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Court of Appeal Gives Helpful Guidance on Appellate Courts’ Fact-Finding Powers

5 minute read

The Court of Appeal for Ontario has released an important decision in Carmichael v. GlaxoSmithKline Inc., 2020 ONCA 447, regarding the proper interpretation of s. 7(1)(a) of the Limitations Act, 2002, S.O. 2002, c. 24, Sched. B. This section provides that the basic two-year limitation period under s. 4 of the Act does not run while a person “is incapable of commencing a proceeding in respect of the claim because of his or her personal, mental or psychological condition”. Justice Jamal’s reasons for decision are notable not only because of his clear analysis of the limitation question, but equally important in respect of his review of the Court of Appeal’s fact-finding powers. Specifically, the decision considered in what circumstances an appellate court should make a fresh assessment of the evidence.

These issues were considered in the context of a very interesting case involving an action brought by the plaintiff Carmichael against GlaxoSmithKline (GSK), the manufacturer of the anti-depressant drug Paxil. Carmichael strangled his 11-year-old son to death in 2004. After a criminal prosecution for murder, Carmichael was found not criminally responsible on account of mental disorder and placed under the jurisdiction of the Ontario Review Board.

In his action against GSK, commenced October 5, 2011, Carmichael claimed that Paxil was responsible for inducing psychosis causing him to kill his son.

GSK moved for summary judgment on the basis that the action was statute-barred. The motions judge dismissed the motion holding that the two-year limitation period did not run against Carmichael because he was incapable of commencing a proceeding due to his psychological condition under s. 7(1)(a) of the Limitations Act. GSK appealed.

Justice Jamal outlined the factors to be taken into account when determining whether a plaintiff is capable of commencing a proceeding and found that the motions judge failed to refer to any specific evidence to support his findings and that his conclusions reflected a misapprehension of the evidence.

Having set aside the motion judge’s decision, the Court of Appeal considered whether it should exercise its fact-finding powers under s. 134(4) of the Courts of Justice Act, R.S.O. 1990 c. C.43 (“CJA”).

Justice Jamal confirmed the Court’s statutory jurisdiction to conduct a fresh assessment of the evidence once a reviewable error was found and to make any order or decision that could have been made by the lower court (para. 129). The Court of Appeal can also draw inferences of fact from the evidence where such an inference would not be inconsistent with a finding that has not been set aside (CJA, s. 134(4)(a)).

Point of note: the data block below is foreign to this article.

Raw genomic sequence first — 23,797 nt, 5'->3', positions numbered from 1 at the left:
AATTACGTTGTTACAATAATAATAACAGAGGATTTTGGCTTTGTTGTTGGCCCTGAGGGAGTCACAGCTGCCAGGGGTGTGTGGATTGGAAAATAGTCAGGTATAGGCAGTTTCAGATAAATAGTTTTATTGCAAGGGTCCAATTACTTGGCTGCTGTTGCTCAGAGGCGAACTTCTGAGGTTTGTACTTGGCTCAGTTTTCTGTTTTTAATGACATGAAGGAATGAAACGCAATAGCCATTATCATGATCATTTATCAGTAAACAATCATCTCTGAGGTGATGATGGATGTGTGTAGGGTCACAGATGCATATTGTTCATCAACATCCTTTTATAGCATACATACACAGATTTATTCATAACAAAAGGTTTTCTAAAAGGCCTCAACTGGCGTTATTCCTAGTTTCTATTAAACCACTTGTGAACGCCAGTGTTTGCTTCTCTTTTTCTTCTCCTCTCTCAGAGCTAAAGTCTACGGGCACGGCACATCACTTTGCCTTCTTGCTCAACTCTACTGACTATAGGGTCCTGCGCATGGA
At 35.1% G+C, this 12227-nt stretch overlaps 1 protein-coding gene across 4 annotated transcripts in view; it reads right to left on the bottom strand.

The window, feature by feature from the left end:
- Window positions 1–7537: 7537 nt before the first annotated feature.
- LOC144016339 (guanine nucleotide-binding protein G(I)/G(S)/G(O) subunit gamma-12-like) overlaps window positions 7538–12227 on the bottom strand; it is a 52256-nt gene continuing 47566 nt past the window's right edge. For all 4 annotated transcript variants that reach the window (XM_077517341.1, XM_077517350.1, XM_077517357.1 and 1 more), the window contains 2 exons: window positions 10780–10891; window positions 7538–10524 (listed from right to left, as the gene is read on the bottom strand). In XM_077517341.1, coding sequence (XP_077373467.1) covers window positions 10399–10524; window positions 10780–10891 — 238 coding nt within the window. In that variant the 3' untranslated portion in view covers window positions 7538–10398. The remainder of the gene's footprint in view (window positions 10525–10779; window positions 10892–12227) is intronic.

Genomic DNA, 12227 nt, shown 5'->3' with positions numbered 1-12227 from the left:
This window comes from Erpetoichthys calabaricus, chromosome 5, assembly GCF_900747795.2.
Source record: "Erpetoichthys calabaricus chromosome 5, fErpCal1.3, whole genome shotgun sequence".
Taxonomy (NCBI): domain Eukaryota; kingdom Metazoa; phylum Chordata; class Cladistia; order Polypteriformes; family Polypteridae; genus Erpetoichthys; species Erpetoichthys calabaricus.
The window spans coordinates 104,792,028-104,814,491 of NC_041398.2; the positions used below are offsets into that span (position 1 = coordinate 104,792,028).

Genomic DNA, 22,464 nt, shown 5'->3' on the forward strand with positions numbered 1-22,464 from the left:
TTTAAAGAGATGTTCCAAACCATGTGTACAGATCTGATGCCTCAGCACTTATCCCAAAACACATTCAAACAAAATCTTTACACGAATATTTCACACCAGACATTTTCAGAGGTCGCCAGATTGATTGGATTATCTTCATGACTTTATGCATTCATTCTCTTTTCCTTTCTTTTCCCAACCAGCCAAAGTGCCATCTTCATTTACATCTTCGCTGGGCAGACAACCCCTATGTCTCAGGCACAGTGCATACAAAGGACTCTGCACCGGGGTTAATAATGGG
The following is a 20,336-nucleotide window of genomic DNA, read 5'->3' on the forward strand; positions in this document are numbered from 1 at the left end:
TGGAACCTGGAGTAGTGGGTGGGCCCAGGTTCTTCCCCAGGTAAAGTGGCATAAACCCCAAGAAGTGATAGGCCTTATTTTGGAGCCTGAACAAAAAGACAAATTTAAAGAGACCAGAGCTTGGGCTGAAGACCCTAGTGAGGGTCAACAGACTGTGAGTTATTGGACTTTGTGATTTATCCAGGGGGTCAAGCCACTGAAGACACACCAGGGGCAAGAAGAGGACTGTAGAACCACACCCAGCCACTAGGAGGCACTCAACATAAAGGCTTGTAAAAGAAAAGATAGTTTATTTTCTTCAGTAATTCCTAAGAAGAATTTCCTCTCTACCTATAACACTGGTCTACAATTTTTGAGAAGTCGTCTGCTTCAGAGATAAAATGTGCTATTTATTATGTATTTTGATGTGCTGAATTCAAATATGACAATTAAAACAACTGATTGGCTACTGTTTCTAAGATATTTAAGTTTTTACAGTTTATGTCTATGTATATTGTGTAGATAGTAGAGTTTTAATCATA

Justice Jamal observed that appellate courts have generally been cautious about exercising fact-finding powers. Courts will not do so where it requires them to assess credibility or if the evidentiary basis needed to draw the necessary inferences is inadequately developed in the record (para. 130). Justice Jamal recognized, in keeping with the Supreme Court of Canada’s call in Hryniak v. Mauldin for a “culture shift” in deciding summary judgment motions, in exercising its powers under s.134 of the CJA courts must also strive to promote “timely and affordable access to the civil justice system” (para. 131).

The Court of Appeal held that when an appellate court can find no genuine issue requiring a trial and can reach a fair and just determination of the merits of a motion for summary judgment through an appropriate exercise of its fact-finding powers under s.134, it should do so (para. 132). Justice Jamal emphasized the importance of appellate fact-finding in promoting the important values of the civil justice system including finality and efficiency and providing a “proportionate, more expeditious and less expensive means to achieve a just result”.

In this case, Jamal J.A. concluded at paras. 134-135 that it was appropriate to exercise the Court’s fact-finding powers for five reasons:

  1. The appeal did not raise questions of credibility, but rather depended crucially on the Court’s appreciation of the expert evidence.
  2. The record was complete for purposes of deciding whether to grant summary judgment. The record included affidavits, transcripts of cross-examinations and examination for discovery, medical reports, and other information that was before the Ontario Review Board.
  3. The parties did not materially dispute the facts; they disputed the legal significance of the facts, as arising from a documentary record. The Court of Appeal was as well placed as the motion judge to decide the issues.
  4. Neither party asked the Court of Appeal to remand the matter back to the Superior Court for a determination.
  5. The events of this case occurred almost 16 years ago and had been before the courts for almost a decade.

The Court of Appeal then undertook its own analysis following the two-step process for summary judgment motion prescribed by Hryniak and held that Carmichael failed to prove that he was incapable of suing GSK because of a psychological condition. Accordingly the Court granted summary judgment on the basis that the action was statute-barred.

Carmichael offers helpful guidance as to when it is appropriate for an appellate court to exercise its fact-finding powers under s. 134 of the CJA and provides an excellent precedent as to how that power should be exercised.

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Peter W. Kryworuk

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